plumbing question


When I first turn the faucet on in the kitchen, it "jumps" slightly, as if the water had been shut off completely and then turned back on (although not nearly that bad). Doesn't seem to happen when I turn the water on very slowly though. And this problem doesn't happen in the bathroom. Does anybody know what could be causing this? I already don't have the greatest water pressure in the kitchen (even though I have the valves under the sink open as much as possible), so perhaps the "jumping" problem related to this. Thanks for your input.
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On Sun, 28 Mar 2010 16:40:13 -0500, snipped-for-privacy@dennism3.invalid (Dennis M) wrote:

If the faucet actually moves, it may not be secured properly, or if it's older, the seals may be worn giving it a little play. When you open the faucet and the water starts moving in the pipe, it will move anything that isn't secure and tight, especially where it changes direction or reaches an obstruction, like the valve seat.
If there's a lot of slop in the faucet spout, you may be able to replace the seals, or tighten it, depending on the style. A lot single handle kitchen faucets have a big nut under the top handle that holds the spout on, you can try tightening that if your style fauce has one. Often the seals on the spout are big o rings that wear over time as well.
HTH,
Paul F.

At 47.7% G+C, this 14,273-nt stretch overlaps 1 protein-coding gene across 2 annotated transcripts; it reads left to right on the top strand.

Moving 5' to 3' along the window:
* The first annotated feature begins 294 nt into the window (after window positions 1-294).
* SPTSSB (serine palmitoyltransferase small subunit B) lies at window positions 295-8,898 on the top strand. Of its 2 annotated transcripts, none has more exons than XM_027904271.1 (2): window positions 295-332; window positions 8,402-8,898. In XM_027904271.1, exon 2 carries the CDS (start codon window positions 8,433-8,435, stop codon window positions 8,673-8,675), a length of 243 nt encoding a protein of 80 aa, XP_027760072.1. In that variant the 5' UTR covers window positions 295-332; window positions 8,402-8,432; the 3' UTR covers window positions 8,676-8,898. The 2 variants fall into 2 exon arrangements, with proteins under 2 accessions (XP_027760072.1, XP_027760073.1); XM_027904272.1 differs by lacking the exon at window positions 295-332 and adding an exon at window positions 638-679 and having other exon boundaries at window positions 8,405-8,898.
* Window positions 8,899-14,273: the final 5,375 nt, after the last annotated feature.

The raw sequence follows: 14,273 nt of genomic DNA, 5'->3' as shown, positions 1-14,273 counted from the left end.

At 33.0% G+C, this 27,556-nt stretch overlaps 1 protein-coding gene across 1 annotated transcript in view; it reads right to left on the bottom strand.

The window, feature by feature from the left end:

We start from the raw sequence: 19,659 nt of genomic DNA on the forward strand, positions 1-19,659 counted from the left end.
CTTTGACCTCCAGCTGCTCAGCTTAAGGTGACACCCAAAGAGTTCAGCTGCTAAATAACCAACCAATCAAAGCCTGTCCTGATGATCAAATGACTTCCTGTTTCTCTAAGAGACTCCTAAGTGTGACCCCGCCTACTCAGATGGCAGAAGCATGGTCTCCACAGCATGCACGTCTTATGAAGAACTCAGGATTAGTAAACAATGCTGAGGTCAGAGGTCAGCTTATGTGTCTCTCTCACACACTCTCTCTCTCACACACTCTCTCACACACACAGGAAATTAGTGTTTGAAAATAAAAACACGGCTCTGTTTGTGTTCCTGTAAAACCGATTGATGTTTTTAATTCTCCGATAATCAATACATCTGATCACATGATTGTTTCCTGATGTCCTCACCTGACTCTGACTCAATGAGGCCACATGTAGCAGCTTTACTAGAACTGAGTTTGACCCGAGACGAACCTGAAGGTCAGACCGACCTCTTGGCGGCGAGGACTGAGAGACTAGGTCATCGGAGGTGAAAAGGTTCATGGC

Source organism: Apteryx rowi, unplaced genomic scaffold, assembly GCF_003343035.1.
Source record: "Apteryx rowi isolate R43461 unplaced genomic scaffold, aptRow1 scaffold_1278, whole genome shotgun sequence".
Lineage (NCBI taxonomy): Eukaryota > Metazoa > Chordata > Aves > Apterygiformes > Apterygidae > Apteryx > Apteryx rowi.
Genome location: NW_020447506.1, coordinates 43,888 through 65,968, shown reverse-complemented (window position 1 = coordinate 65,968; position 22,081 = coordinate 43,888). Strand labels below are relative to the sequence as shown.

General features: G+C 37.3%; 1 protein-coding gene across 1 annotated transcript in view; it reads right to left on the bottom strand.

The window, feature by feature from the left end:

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wrote:

There could be air trapped in the system somewhere or the main stop valve could be worn. See if there's a noise comes from it when you operate the faucet. The air problem seems likeliest if your water pressure is low.
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In article

I tried lowering the pressure considerably via the valves (both hot and cold) and that seems to have fixed the "jumping" problem. It doesn't seem to make that much difference because like I said the pressure wasn't all that high with the valves wide open.
I may get in touch with a professional plumber and see what he suggests as far as getting rid of the trapped air or replacing the pipes under the house to increase the pressure (the irony is the local water dept. happens to have a tower on a hill right behind my home!). Thanks again everyone for your input.
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Dennis M wrote the following:

When trying to get answers for a plumbing problem, it is helpful to indicate whether you have municipal water or a well. Not that I can answer your problem either way, but maybe others can.
--

Bill
In Hamptonburgh, NY
  Click to see the full signature.
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